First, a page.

If needed i simply put it on the session again and jump to another page.
Of course, these target pages must be aware of this singkle item but
that's how i do it.
I do pretty much exactly the same...
Oct 2 '06 #6

If my primary key is a guid, then I use querystring.

If my primary key is an int, I go to the Session route.

EmpID=123 is too easy to change to EmpID = 124 ......in my world.

http://sholliday.spaces.live.com/?_c...26ayear%3d2005

I have a Session Wrapper object.

On the page1, I put a small object into my wrapper object.
On page2, I have both an indexer and .Remove method. I use the .Remove
method. That way I get the value, but don't orphan it.

The object I put into the SessionWrapper is small. Usually just an int.

I also have an abstract class, which I inherit from. The abstract class has
"EditMode" ... which is an enum with 2 values. AddNew and Edit(Existing)

This way, I can decide on the SomethingEdit.aspx page.... whether I'm adding
a new one or editing an existing one, without a bunch of weirdo logic saying

if (empid == null) || (empid<=0)

I have an enum value which tells me.

.......

If I was edting an employee. I'd extend the abstract class, and add an EmpID
property

EmpArg : MyBaseEditModeClass
--EditMode
--EmpId
Anyway. Its a little complex at first, but I like it.

If youre using guids

EmpEdit.aspx?empuuid=0E139585CE5542d985098C7898FB4 CF8

Then odds are, no one is going to guess another empuuid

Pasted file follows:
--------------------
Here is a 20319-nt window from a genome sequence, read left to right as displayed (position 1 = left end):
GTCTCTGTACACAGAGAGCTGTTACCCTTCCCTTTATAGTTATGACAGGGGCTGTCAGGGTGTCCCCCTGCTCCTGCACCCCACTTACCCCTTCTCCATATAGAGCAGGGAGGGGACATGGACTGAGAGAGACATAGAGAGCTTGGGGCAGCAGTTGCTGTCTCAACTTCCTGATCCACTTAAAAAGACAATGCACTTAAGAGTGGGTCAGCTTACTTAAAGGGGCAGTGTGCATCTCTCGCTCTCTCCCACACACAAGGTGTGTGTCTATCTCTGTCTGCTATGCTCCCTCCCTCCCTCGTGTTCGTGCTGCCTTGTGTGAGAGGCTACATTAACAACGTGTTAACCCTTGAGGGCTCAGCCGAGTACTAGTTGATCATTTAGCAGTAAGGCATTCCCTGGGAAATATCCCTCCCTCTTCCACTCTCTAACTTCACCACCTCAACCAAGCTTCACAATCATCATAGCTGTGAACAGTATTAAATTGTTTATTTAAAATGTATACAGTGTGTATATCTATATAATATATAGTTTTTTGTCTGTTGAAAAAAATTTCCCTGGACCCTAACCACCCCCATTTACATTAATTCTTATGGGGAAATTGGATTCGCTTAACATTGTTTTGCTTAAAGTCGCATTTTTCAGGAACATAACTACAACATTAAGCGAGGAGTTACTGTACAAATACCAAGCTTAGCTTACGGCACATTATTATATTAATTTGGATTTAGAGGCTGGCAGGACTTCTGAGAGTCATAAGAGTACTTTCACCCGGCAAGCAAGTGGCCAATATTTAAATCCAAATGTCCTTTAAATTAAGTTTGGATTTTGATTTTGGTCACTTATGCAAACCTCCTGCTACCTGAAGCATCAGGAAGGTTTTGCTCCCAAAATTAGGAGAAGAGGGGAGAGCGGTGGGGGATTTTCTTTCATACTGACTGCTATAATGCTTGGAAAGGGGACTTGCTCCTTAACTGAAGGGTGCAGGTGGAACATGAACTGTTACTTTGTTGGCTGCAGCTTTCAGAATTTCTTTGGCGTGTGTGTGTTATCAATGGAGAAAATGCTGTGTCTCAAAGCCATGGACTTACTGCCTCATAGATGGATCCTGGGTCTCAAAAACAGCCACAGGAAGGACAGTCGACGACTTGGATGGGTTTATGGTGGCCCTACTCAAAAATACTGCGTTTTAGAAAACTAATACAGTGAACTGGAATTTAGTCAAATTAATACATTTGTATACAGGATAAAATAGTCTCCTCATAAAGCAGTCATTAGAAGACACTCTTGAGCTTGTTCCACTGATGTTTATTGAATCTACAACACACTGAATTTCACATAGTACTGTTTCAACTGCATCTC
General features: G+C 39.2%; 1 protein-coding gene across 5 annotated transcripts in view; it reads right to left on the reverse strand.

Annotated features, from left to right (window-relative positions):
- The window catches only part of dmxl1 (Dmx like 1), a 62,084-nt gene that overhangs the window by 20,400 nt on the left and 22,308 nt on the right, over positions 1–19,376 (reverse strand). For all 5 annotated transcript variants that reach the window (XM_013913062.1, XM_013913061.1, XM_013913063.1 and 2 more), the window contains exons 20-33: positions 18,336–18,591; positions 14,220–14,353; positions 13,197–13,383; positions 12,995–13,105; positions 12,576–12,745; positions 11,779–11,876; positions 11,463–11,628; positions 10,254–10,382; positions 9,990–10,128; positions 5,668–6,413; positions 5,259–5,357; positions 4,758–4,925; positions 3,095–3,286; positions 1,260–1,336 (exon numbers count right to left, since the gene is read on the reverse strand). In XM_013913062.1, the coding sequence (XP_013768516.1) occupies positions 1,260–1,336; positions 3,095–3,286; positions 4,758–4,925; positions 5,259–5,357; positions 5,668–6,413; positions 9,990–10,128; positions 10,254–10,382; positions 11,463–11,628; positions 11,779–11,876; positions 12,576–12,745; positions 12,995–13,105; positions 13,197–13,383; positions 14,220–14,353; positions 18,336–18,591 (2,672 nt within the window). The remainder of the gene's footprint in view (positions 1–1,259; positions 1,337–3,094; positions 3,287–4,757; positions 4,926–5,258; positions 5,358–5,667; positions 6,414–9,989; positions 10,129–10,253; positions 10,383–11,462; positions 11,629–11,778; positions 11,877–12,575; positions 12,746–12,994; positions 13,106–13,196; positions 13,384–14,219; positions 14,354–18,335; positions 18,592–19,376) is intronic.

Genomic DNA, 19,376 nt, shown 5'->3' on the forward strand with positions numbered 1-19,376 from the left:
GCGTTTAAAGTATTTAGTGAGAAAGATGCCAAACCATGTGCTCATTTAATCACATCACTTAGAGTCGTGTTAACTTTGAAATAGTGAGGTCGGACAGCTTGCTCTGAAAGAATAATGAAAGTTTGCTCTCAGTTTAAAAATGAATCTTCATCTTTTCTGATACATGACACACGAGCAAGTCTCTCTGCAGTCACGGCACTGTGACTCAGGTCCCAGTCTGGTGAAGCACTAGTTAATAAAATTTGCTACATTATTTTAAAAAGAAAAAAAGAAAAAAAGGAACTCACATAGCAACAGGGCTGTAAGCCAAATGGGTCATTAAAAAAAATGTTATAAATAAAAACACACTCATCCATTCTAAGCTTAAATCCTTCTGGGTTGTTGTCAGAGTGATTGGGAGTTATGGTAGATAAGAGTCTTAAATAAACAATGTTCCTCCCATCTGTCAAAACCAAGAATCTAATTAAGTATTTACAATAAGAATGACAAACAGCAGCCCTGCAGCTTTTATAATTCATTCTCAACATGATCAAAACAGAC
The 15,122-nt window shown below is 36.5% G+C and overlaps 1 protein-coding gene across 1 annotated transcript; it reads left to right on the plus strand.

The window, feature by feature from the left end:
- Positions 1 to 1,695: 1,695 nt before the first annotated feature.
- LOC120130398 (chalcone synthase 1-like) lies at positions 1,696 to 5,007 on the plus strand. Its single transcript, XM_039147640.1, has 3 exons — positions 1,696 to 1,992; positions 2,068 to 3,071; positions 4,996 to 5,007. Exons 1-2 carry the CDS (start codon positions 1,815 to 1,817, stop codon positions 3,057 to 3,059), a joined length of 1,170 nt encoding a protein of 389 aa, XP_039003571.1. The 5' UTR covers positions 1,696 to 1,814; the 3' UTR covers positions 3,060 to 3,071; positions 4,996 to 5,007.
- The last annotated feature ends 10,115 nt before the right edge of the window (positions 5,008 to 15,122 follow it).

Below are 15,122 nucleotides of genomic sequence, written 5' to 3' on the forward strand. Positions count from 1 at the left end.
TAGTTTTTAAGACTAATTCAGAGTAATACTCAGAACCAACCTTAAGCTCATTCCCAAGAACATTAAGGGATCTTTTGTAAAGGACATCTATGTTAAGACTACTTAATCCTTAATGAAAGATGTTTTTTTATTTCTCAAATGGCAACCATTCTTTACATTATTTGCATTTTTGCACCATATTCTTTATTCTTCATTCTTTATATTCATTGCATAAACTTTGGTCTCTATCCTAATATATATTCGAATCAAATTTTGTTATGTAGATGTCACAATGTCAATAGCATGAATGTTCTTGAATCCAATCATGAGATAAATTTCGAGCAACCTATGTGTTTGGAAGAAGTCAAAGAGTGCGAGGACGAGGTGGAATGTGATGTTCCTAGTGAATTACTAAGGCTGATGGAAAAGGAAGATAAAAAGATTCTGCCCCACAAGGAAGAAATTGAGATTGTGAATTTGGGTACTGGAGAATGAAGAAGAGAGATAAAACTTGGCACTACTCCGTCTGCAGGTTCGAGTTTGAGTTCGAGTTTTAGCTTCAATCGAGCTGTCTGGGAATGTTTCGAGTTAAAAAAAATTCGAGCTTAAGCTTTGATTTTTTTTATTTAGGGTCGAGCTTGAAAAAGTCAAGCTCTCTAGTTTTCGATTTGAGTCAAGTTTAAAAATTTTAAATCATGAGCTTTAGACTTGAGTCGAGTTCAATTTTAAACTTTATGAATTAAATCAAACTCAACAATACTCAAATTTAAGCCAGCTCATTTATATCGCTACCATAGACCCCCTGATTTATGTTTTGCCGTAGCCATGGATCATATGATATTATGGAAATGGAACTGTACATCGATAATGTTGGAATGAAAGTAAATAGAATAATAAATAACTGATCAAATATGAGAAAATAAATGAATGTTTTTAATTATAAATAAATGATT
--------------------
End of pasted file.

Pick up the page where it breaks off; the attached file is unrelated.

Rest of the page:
<db******@progressive.comwrote in message
news:11**********************@m7g2000cwm.googlegro ups.com...
This may be a can of worms but I wanted to throw it out here. I am
gathering pros and cons for using querystring vs session variables for
passing row keys in a ASP.net application. I want to be as thorough as
possible so why not throw out this situation to the development
community. Thoughts and opinions are appreciated.

Oct 2 '06 #7
Sessions expire, viewstates not..

"sloan" <sl***@ipass.netschreef in bericht
news:uw*************@TK2MSFTNGP02.phx.gbl...
>
If my primary key is a guid, then I use querystring.

If my primary key is an int, I go to the Session route.

EmpID=123 is too easy to change to EmpID = 124 ......in my world.

http://sholliday.spaces.live.com/?_c...26ayear%3d2005

I have a Session Wrapper object.

On the page1, I put a small object into my wrapper object.
On page2, I have both an indexer and .Remove method. I use the .Remove
method. That way I get the value, but don't orphan it.

The object I put into the SessionWrapper is small. Usually just an int.

I also have an abstract class, which I inherit from. The abstract class
has
"EditMode" ... which is an enum with 2 values. AddNew and Edit(Existing)

This way, I can decide on the SomethingEdit.aspx page.... whether I'm
adding
a new one or editing an existing one, without a bunch of weirdo logic
saying